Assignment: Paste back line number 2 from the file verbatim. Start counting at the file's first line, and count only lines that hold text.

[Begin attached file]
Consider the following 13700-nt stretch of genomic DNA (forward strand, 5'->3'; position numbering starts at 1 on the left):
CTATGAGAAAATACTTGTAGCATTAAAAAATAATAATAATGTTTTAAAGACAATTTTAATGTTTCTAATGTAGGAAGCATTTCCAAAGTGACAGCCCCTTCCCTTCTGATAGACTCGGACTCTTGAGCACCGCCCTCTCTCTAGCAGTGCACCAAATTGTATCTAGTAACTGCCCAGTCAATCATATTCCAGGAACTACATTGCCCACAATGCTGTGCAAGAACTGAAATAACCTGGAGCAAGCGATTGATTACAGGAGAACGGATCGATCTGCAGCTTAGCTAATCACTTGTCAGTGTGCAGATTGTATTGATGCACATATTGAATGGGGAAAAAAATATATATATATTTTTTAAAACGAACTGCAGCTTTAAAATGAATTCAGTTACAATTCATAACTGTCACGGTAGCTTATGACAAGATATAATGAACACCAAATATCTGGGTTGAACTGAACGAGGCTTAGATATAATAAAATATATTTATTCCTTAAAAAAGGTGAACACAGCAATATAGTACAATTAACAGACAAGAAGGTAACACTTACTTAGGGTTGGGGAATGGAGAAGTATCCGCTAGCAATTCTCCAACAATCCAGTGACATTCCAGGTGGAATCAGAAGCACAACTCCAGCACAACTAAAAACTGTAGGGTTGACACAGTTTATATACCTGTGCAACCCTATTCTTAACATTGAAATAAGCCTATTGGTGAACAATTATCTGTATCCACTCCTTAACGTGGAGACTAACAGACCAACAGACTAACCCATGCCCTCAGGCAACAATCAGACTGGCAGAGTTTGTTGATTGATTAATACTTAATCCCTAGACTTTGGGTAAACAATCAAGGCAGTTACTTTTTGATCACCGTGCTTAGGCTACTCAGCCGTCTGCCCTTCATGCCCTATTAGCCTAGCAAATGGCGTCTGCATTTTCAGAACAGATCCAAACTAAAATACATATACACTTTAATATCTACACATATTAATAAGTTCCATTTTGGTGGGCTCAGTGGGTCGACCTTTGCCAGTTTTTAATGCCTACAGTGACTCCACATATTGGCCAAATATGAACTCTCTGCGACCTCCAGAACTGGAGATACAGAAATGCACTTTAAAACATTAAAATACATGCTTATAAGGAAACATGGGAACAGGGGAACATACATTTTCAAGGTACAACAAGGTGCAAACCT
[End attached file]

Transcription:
CTATGAGAAAATACTTGTAGCATTAAAAAATAATAATAATGTTTTAAAGACAATTTTAATGTTTCTAATGTAGGAAGCATTTCCAAAGTGACAGCCCCTTCCCTTCTGATAGACTCGGACTCTTGAGCACCGCCCTCTCTCTAGCAGTGCACCAAATTGTATCTAGTAACTGCCCAGTCAATCATATTCCAGGAACTACATTGCCCACAATGCTGTGCAAGAACTGAAATAACCTGGAGCAAGCGATTGATTACAGGAGAACGGATCGATCTGCAGCTTAGCTAATCACTTGTCAGTGTGCAGATTGTATTGATGCACATATTGAATGGGGAAAAAAATATATATATATTTTTTAAAACGAACTGCAGCTTTAAAATGAATTCAGTTACAATTCATAACTGTCACGGTAGCTTATGACAAGATATAATGAACACCAAATATCTGGGTTGAACTGAACGAGGCTTAGATATAATAAAATATATTTATTCCTTAAAAAAGGTGAACACAGCAATATAGTACAATTAACAGACAAGAAGGTAACACTTACTTAGGGTTGGGGAATGGAGAAGTATCCGCTAGCAATTCTCCAACAATCCAGTGACATTCCAGGTGGAATCAGAAGCACAACTCCAGCACAACTAAAAACTGTAGGGTTGACACAGTTTATATACCTGTGCAACCCTATTCTTAACATTGAAATAAGCCTATTGGTGAACAATTATCTGTATCCACTCCTTAACGTGGAGACTAACAGACCAACAGACTAACCCATGCCCTCAGGCAACAATCAGACTGGCAGAGTTTGTTGATTGATTAATACTTAATCCCTAGACTTTGGGTAAACAATCAAGGCAGTTACTTTTTGATCACCGTGCTTAGGCTACTCAGCCGTCTGCCCTTCATGCCCTATTAGCCTAGCAAATGGCGTCTGCATTTTCAGAACAGATCCAAACTAAAATACATATACACTTTAATATCTACACATATTAATAAGTTCCATTTTGGTGGGCTCAGTGGGTCGACCTTTGCCAGTTTTTAATGCCTACAGTGACTCCACATATTGGCCAAATATGAACTCTCTGCGACCTCCAGAACTGGAGATACAGAAATGCACTTTAAAACATTAAAATACATGCTTATAAGGAAACATGGGAACAGGGGAACATACATTTTCAAGGTACAACAAGGTGCAAACCT